Crawford said after the match that he couldn’t walk to get out of bed in the morning, and that he had an in-grown toe nail and two blood blisters on his right foot. “It wasn’t as bad yesterday and the tape helped,” he said, adding that he’s never defaulted from a match. “I just thought I’d give it a go. You never know what’s going to happen on the other side of the net.”

Caruana beat Riffice in their only other career singles meeting at the Winternationals 14s a few years back, a match Caruana couldn’t recall. He will likely think back to his quarterfinal doubles match in Carson as the No. 2-seeded team of Caruana and Ulises Blanch held seven match points, only to lose each of them and the match to Riffice and partner Brian Cernoch. The top-seeded team of Blumberg and Nathan Ponwith won the 18s doubles title on Saturday over Riffice and Cernoch, 6-1, 6-1.

Riffice said he executed his singles game plan against Blumberg to perfection, and that he’s going to have to do the same against a tough Caruana who he said has “every shot in the book.”

It will be an all-Southern California battle for the girls’ 18s singles title on Sunday as 15-year-old Claire Liu of Thousand Oaks, Calif., meets 16-year-old Kayla Day of Santa Barbara, Calif. Both players train at the site of the tournament, USTA Training Center – West at StubHub Center. Liu held off top-seeded Amanda Anisimova of Hallandale Beach, Fla., in three sets, 7-6 (4), 1-6, 6-4.

A regular practice partner with Day, Liu is 2-0 against her having not dropped a set in two matches, the last in the quarterfinals of the Eddie Herr in December.

Liu said making the Carson final will take some pressure off her to do well at the ASICS Easter Bowl next week. “I did not want to lose early here and then have the pressure of defending at the Easter Bowl,” Liu said. “So it’s nice to get to the final and I’ll be able to play more relaxed.”

Ena Shibahara of Rancho Palos Verdes, Calif., won her third Carson doubles title in four years as she repeated the 18s doubles title she won last year, this time teaming with Hurricane Tyra Black of Boca Raton, Fla. The pair beat Cason Branstine of Orange, Calif., and Taylor Johnson of Redondo Beach, Calif., 5-7, 6-1, 10-3.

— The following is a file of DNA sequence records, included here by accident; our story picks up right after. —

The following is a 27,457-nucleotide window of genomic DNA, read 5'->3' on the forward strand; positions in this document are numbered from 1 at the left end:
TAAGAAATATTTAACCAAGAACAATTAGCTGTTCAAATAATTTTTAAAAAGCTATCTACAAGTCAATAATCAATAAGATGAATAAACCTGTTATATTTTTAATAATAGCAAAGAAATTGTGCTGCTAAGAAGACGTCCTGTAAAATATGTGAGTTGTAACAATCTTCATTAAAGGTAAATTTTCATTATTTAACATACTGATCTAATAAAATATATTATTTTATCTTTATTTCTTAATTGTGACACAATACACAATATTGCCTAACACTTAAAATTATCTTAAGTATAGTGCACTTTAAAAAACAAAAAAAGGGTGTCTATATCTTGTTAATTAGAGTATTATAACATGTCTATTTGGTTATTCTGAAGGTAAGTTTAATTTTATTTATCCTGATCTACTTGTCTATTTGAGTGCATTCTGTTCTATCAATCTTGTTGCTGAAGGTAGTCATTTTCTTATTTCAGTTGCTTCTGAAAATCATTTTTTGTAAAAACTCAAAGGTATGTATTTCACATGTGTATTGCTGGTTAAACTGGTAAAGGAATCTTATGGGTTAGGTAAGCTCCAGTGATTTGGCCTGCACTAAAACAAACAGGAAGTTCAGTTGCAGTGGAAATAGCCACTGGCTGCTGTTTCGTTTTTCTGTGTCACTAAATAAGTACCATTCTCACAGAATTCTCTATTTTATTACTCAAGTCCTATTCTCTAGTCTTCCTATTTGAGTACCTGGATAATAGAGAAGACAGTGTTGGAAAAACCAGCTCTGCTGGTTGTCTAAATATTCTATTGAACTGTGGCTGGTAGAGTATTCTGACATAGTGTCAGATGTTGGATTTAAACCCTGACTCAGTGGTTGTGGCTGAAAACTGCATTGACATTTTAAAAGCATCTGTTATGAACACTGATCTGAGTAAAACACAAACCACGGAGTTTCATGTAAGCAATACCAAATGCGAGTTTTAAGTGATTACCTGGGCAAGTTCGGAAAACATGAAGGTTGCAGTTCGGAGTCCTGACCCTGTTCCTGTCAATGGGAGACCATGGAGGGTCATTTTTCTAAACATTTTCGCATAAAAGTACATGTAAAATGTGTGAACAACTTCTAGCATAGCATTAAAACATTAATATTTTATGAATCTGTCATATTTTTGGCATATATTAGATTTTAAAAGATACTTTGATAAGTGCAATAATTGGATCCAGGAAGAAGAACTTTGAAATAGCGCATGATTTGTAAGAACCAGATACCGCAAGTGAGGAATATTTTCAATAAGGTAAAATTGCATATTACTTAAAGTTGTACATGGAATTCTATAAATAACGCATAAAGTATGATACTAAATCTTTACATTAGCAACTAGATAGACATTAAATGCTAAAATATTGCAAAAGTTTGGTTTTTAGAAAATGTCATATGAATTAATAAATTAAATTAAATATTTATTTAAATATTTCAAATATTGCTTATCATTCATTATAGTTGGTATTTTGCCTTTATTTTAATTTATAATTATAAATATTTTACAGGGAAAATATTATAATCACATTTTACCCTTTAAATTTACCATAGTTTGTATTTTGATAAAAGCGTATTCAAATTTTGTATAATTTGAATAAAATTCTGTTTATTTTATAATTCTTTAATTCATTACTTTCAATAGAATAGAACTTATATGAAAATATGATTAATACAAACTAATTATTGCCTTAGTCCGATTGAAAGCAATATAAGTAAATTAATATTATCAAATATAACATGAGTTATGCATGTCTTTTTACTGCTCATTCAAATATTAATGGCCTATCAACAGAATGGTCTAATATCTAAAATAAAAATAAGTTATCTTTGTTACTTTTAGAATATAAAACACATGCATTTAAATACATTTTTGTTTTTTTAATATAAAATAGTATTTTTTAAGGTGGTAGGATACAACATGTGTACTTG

Shibahara also won the doubles title back in 2013 in the 16s, the same year she beat a 12-year-old Liu to also win the 16s singles crown.



Boys’ 18 Singles (Semifinal Round)

Sam Riffice (Granite Bay, CA)  def.  William Blumberg (Greenwich, CT) 6-0, 6-1
Liam Caruana (Austin, TX)  def.  Oliver Crawford (Spartanburg, SC)  6-0, 6-0


Boys’ 18 Doubles (Final Round)

William Blumberg (Greenwich, CT) / Nathan Ponwith (Scottsdale, AZ)  def.  Brian Cernoch (North Bethesda, MD) / Sam Riffice (Granite Bay, CA)  6-1, 6-1


Girls’ 18 Singles (Semifinal Round)

Kayla Day (Santa Barbara, CA)  def.  Meible Chi (Weston, FL) 6-3, 7-5
Claire Liu (Thousand Oaks, CA)  def.  Amanda Anisimova (Hallandale Beach, FL) 7-6 (4), 1-6, 6-4


Girls’ 18 Doubles (Final Round)

Hurricane Tyra Black (Boca Raton, FL) / Ena Shibahara (Rancho Palos Verdes, CA)  def. Carson Branstine (Orange, CA) / Taylor Johnson (Redondo Beach, CA)  5-7, 6-1, 10-3


Boys’ 16 Singles (Final Round)

Axel Nefve (Hinsdale, IL)  def.  Adam Neff (Bradenton, FL)  7-5, 6-0


Boys’ 16 Doubles (Final Round)

Brandon Nakashima (San Diego, CA) / Jake Sands (Pacific Palisades, CA)  def.  Adam Neff (Bradenton, FL) / Tyler Zink (Bradenton, FL)  4-6, 6-4, 10-7


Girls’ 16 Singles (Final Round)

Jessi Muljat (Sacramento, CA)  def.  Katie Volynets (Walnut Creek, CA) 6-4, 7-5


Girls’ 16 Doubles (Final Round)

Hailey Baptiste (Takoma Park, MD) / Mackenzie Clark (College Park, MD)  def.  Dasha Kourkina (Brooklyn, NY) / Michelle Sorokko (Little Neck, NY)  6-4, 6-2

Copyright © 2016. No duplication is permitted without permission from Bob Larson Tennis.